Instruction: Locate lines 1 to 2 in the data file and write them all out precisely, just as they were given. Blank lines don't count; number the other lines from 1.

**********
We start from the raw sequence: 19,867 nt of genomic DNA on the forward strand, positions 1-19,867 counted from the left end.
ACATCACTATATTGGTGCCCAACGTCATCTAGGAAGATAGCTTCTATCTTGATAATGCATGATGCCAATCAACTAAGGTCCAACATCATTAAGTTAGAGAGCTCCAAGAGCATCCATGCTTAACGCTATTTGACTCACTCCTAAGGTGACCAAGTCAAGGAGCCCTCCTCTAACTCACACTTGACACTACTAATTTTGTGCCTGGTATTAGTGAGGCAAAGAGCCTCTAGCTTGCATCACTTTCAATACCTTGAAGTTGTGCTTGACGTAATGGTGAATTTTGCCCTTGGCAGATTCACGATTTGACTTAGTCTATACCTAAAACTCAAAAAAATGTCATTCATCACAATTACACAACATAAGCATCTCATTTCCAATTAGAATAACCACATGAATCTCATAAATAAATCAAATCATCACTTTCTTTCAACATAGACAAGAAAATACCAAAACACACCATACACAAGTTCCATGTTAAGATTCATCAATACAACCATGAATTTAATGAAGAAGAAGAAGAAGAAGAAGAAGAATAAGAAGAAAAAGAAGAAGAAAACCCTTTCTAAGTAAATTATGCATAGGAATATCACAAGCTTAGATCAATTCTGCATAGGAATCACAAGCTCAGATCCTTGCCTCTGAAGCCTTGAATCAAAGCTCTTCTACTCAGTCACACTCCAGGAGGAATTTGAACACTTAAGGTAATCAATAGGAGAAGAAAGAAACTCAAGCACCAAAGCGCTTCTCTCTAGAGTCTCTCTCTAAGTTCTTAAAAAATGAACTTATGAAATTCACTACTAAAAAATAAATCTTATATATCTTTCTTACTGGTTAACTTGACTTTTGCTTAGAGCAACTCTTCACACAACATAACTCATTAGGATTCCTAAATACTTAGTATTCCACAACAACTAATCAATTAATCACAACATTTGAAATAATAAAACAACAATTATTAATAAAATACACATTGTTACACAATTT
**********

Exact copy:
We start from the raw sequence: 19,867 nt of genomic DNA on the forward strand, positions 1-19,867 counted from the left end.
ACATCACTATATTGGTGCCCAACGTCATCTAGGAAGATAGCTTCTATCTTGATAATGCATGATGCCAATCAACTAAGGTCCAACATCATTAAGTTAGAGAGCTCCAAGAGCATCCATGCTTAACGCTATTTGACTCACTCCTAAGGTGACCAAGTCAAGGAGCCCTCCTCTAACTCACACTTGACACTACTAATTTTGTGCCTGGTATTAGTGAGGCAAAGAGCCTCTAGCTTGCATCACTTTCAATACCTTGAAGTTGTGCTTGACGTAATGGTGAATTTTGCCCTTGGCAGATTCACGATTTGACTTAGTCTATACCTAAAACTCAAAAAAATGTCATTCATCACAATTACACAACATAAGCATCTCATTTCCAATTAGAATAACCACATGAATCTCATAAATAAATCAAATCATCACTTTCTTTCAACATAGACAAGAAAATACCAAAACACACCATACACAAGTTCCATGTTAAGATTCATCAATACAACCATGAATTTAATGAAGAAGAAGAAGAAGAAGAAGAAGAATAAGAAGAAAAAGAAGAAGAAAACCCTTTCTAAGTAAATTATGCATAGGAATATCACAAGCTTAGATCAATTCTGCATAGGAATCACAAGCTCAGATCCTTGCCTCTGAAGCCTTGAATCAAAGCTCTTCTACTCAGTCACACTCCAGGAGGAATTTGAACACTTAAGGTAATCAATAGGAGAAGAAAGAAACTCAAGCACCAAAGCGCTTCTCTCTAGAGTCTCTCTCTAAGTTCTTAAAAAATGAACTTATGAAATTCACTACTAAAAAATAAATCTTATATATCTTTCTTACTGGTTAACTTGACTTTTGCTTAGAGCAACTCTTCACACAACATAACTCATTAGGATTCCTAAATACTTAGTATTCCACAACAACTAATCAATTAATCACAACATTTGAAATAATAAAACAACAATTATTAATAAAATACACATTGTTACACAATTT